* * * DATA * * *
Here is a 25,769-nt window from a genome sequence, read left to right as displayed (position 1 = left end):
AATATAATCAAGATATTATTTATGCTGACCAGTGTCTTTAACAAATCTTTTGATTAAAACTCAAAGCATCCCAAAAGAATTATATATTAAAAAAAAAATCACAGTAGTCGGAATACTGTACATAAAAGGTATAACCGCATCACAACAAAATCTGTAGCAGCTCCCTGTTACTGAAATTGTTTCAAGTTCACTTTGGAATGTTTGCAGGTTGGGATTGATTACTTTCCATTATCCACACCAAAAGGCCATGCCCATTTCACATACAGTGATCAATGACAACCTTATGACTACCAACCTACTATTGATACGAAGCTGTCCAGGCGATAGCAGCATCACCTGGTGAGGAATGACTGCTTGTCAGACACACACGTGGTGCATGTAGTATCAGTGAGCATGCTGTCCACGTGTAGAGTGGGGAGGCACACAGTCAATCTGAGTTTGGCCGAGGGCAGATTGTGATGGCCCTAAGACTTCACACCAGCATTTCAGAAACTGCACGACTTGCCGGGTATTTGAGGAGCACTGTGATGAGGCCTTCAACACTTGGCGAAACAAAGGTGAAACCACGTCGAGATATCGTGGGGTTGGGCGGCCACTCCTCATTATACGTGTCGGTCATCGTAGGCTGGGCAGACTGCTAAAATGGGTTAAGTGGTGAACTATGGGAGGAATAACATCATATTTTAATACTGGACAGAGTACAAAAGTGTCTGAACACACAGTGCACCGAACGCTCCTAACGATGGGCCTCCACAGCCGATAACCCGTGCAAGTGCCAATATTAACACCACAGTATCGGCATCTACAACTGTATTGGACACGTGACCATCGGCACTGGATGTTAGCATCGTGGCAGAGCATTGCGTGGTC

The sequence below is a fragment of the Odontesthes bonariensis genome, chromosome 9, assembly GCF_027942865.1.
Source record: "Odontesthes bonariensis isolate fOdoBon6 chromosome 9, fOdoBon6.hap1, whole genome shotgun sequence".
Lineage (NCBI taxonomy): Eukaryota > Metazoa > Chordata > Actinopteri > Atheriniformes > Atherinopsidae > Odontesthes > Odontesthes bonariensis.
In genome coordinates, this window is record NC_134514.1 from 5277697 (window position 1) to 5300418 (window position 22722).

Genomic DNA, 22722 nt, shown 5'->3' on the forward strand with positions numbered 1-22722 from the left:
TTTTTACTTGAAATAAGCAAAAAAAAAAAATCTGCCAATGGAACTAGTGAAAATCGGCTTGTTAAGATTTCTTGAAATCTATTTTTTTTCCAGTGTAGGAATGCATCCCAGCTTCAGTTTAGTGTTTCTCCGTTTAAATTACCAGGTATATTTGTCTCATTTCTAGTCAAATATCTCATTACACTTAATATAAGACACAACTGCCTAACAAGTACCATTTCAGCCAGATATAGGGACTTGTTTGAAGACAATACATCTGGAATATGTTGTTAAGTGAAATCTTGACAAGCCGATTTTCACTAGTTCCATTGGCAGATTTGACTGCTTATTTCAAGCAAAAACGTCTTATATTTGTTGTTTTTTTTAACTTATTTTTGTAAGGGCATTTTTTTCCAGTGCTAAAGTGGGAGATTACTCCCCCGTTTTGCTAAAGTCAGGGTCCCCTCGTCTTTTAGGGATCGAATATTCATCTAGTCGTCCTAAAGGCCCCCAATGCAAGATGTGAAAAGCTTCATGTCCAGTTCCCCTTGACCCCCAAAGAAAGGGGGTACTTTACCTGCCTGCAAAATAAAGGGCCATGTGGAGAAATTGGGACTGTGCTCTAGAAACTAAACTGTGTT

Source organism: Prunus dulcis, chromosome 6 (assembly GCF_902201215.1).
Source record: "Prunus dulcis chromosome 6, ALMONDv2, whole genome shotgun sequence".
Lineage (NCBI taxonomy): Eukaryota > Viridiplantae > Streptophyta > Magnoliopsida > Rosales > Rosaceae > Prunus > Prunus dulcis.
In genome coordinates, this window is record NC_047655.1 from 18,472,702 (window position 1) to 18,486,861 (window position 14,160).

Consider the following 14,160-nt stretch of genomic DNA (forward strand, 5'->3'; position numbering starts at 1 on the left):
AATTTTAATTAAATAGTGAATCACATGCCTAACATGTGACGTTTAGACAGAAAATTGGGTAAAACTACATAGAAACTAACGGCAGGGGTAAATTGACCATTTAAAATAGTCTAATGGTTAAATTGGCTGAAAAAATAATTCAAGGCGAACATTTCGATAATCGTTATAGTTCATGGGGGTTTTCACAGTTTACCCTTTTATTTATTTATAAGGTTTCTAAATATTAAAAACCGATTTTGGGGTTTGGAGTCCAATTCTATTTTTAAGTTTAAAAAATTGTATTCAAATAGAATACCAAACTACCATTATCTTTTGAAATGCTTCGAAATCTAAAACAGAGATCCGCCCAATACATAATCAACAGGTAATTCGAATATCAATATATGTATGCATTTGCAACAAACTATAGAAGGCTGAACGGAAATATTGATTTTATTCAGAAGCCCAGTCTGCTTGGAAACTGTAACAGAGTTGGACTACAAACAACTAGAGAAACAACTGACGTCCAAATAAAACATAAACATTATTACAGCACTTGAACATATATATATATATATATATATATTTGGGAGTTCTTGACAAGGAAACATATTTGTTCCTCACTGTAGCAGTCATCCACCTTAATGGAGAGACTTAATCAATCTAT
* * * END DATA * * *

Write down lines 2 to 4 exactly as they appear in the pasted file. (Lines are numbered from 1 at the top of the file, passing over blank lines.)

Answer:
AATATAATCAAGATATTATTTATGCTGACCAGTGTCTTTAACAAATCTTTTGATTAAAACTCAAAGCATCCCAAAAGAATTATATATTAAAAAAAAAATCACAGTAGTCGGAATACTGTACATAAAAGGTATAACCGCATCACAACAAAATCTGTAGCAGCTCCCTGTTACTGAAATTGTTTCAAGTTCACTTTGGAATGTTTGCAGGTTGGGATTGATTACTTTCCATTATCCACACCAAAAGGCCATGCCCATTTCACATACAGTGATCAATGACAACCTTATGACTACCAACCTACTATTGATACGAAGCTGTCCAGGCGATAGCAGCATCACCTGGTGAGGAATGACTGCTTGTCAGACACACACGTGGTGCATGTAGTATCAGTGAGCATGCTGTCCACGTGTAGAGTGGGGAGGCACACAGTCAATCTGAGTTTGGCCGAGGGCAGATTGTGATGGCCCTAAGACTTCACACCAGCATTTCAGAAACTGCACGACTTGCCGGGTATTTGAGGAGCACTGTGATGAGGCCTTCAACACTTGGCGAAACAAAGGTGAAACCACGTCGAGATATCGTGGGGTTGGGCGGCCACTCCTCATTATACGTGTCGGTCATCGTAGGCTGGGCAGACTGCTAAAATGGGTTAAGTGGTGAACTATGGGAGGAATAACATCATATTTTAATACTGGACAGAGTACAAAAGTGTCTGAACACACAGTGCACCGAACGCTCCTAACGATGGGCCTCCACAGCCGATAACCCGTGCAAGTGCCAATATTAACACCACAGTATCGGCATCTACAACTGTATTGGACACGTGACCATCGGCACTGGATGTTAGCATCGTGGCAGAGCATTGCGTGGTC

The sequence below is a fragment of the Odontesthes bonariensis genome, chromosome 9, assembly GCF_027942865.1.
Source record: "Odontesthes bonariensis isolate fOdoBon6 chromosome 9, fOdoBon6.hap1, whole genome shotgun sequence".